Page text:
Six weeks ago, a box of books arrived at my apartment, filled with a combination of already published paperbacks and Advance Readers Copies (ARCs) of ten diverse middle-grade novels. There was the latest installation of the 39 Clues series; The Apothecary, the first children’s book by novelist Maile Meloy; graphic novel Astronaut Academy; Shakespeare’s Secret by Elise Broach; Liesl and Po, a new dystopian fantasy by Lauren Oliver…and more and more.
So what was this? A publisher trying to show off to an agent who represents middle grade fiction? No,the books were published by a wide variety of houses. A job-seeker giving a visual resume of her wide-ranging taste? No, though that would be a new one!
Nope. It was homework for my 12 year-old son, from a remarkable program he has now just completed called the Thalia Book Club Camp (TBCC). Run out of Symphony Space on the Upper West Side of Manhattan, TBCC is a series of one-week programs for either middle-grade kids or teenagers. Each day one novel is analyzed, with writing exercises, frequent field trips either to locations in the book or places relevant to it (a backstage visit to the newly constructed scale replica of the Theater at Stratford-on-Avon in the Park Avenue Armory during the Shakespeare’s Secret day, for example), and highlighted each day by a visit from the author for a Q and A and book signing.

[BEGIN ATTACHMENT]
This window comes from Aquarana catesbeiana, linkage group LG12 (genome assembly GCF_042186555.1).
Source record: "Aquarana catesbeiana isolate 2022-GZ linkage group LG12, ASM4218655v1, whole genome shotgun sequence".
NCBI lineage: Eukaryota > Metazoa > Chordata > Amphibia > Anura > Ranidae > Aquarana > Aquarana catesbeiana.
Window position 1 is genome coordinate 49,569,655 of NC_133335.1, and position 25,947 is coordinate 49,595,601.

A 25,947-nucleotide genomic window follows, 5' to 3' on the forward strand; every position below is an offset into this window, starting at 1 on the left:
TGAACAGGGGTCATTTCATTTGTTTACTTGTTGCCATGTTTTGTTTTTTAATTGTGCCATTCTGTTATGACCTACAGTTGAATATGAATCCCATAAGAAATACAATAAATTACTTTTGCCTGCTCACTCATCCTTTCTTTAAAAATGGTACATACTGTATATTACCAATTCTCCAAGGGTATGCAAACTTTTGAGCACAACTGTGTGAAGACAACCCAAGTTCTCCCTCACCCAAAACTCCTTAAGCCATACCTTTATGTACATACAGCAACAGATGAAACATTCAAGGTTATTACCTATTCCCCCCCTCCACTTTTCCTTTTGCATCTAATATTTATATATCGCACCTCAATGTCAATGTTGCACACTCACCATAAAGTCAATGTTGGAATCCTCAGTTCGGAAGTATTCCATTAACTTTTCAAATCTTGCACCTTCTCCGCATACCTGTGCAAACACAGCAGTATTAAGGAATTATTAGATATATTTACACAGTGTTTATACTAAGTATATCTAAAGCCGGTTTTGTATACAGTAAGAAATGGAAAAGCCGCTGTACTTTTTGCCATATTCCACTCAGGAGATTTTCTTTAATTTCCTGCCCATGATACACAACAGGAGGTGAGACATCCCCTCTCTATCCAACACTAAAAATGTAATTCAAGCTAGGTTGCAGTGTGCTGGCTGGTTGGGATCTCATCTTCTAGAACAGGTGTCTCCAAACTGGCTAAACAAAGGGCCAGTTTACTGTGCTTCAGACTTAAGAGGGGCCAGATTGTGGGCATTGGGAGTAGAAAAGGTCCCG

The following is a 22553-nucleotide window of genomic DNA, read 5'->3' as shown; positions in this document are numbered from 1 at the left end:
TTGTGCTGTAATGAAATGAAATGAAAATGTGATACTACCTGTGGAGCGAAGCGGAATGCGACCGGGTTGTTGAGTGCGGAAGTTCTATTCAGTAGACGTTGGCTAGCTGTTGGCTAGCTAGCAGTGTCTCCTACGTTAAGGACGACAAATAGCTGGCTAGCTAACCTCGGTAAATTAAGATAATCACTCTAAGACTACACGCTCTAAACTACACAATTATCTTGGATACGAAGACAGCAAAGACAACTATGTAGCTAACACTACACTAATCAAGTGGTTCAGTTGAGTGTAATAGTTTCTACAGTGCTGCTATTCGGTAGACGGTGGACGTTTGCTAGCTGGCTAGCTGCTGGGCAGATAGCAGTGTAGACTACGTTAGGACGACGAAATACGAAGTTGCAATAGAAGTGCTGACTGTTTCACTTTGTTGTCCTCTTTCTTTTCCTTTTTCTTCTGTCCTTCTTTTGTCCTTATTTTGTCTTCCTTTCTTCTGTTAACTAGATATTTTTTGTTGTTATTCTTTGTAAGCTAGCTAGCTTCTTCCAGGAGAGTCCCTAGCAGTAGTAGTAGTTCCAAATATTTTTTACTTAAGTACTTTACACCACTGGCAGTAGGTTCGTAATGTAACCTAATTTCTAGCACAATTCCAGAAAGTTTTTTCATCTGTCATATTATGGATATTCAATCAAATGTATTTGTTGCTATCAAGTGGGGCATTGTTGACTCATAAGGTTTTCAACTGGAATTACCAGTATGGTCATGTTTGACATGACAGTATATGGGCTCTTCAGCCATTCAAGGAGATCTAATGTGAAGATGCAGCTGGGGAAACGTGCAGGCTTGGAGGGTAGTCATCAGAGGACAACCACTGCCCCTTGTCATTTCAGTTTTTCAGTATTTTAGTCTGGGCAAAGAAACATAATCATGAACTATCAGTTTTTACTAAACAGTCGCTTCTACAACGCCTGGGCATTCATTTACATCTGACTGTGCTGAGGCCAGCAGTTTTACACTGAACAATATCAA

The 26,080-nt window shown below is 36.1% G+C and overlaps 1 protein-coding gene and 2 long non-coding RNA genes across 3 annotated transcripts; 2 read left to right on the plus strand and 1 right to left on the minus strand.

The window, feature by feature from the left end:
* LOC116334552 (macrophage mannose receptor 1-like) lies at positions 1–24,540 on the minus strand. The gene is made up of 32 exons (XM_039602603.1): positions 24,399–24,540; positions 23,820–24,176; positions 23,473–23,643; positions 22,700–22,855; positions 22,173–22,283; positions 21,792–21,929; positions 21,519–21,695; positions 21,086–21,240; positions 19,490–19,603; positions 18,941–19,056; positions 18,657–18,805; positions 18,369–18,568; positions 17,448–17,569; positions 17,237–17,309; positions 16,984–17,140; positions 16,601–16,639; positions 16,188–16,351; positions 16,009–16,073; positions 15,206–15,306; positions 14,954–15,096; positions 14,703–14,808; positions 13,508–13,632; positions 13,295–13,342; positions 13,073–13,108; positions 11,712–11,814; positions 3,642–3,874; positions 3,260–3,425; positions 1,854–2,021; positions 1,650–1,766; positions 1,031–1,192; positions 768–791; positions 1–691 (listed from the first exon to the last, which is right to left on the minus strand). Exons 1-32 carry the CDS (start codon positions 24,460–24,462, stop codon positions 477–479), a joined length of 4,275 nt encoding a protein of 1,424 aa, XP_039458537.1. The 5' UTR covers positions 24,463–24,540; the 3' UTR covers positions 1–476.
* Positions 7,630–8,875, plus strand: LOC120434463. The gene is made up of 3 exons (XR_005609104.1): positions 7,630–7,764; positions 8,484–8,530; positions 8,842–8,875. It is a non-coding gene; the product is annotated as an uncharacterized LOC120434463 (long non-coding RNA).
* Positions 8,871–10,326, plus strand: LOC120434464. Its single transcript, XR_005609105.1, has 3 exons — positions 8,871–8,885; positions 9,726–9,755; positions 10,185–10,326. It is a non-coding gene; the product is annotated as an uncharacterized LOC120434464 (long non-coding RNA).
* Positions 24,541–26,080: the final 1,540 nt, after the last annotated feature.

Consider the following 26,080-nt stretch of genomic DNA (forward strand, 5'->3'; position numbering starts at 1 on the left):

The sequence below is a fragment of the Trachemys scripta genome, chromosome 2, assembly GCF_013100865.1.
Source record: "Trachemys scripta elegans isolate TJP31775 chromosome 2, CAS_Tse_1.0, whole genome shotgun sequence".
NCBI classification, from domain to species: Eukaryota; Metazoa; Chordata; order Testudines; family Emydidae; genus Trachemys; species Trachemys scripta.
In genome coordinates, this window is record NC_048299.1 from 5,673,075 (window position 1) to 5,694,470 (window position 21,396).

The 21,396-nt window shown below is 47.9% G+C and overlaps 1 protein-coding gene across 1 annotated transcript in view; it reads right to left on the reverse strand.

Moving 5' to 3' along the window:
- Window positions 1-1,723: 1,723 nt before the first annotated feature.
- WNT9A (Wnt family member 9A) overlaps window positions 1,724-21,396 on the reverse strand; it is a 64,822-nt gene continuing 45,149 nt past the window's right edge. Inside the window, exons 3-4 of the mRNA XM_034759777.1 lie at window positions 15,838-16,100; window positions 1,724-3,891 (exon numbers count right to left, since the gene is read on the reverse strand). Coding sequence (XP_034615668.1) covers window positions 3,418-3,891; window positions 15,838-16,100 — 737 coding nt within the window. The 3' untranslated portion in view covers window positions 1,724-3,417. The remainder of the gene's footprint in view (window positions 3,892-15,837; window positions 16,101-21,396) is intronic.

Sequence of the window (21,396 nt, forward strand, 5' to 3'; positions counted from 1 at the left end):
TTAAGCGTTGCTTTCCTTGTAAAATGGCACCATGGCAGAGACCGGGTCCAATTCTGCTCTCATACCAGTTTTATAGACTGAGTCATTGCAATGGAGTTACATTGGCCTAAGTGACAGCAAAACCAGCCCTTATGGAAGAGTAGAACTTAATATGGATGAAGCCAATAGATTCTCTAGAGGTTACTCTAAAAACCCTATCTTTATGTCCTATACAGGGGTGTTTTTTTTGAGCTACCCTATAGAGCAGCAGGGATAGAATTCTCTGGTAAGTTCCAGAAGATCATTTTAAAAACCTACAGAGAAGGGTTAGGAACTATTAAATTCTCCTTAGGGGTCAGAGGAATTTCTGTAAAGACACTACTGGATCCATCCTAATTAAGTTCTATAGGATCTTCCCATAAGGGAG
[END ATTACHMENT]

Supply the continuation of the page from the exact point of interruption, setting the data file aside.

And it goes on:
It’s a pretty remarkable program, with an avid and growing following (the sessions sell out months in advance) and one that expects diligence and rigor from its 9-12 year-old participants. Joe was told in no uncertain terms that he was expected to have read all the books prior to the start of the session, since once of the exercises on the first day was to compare the books that were going to be discussed that week. And to his credit, Joe buckled down and stretched himself, reading books he might not have gone for naturally (high fantasy or a novel in verse) and making it through. In the end, he appreciated and enjoyed stories that he hadn’t even particularly liked for the first 50 pages but needed to finish, and he understood why they had been assigned. It was eye-opening for him, and wonderful to watch for me.
One of the other things TBCC did extremely well was to give the kids a different context when going through these books: the place that these books have within publishing. The authors, when they came in, talked about how long it took them to write, and how difficult it can be to get a book published. The kids got to understand illustration and its place in children’s books. And on one exciting day, they visited Random House, met President and Publisher of RH Children’s Books Chip Gibson, and served as a kind of focus group on covers. Then, in a big surprise, they walked into an office to find Eragon author Christopher Paolini waiting for them to talk about finishing his immensely successful fantasy series that he began when he was 14. Joe came home each day with a different perspective on the world of books and publishing, and with several new favorite authors. In fact, my wife and I needed to change part of our itinerary for our upcoming trip to London in order to make time to visit the Chelsea Physick Garden because it's featured in The Apothecary.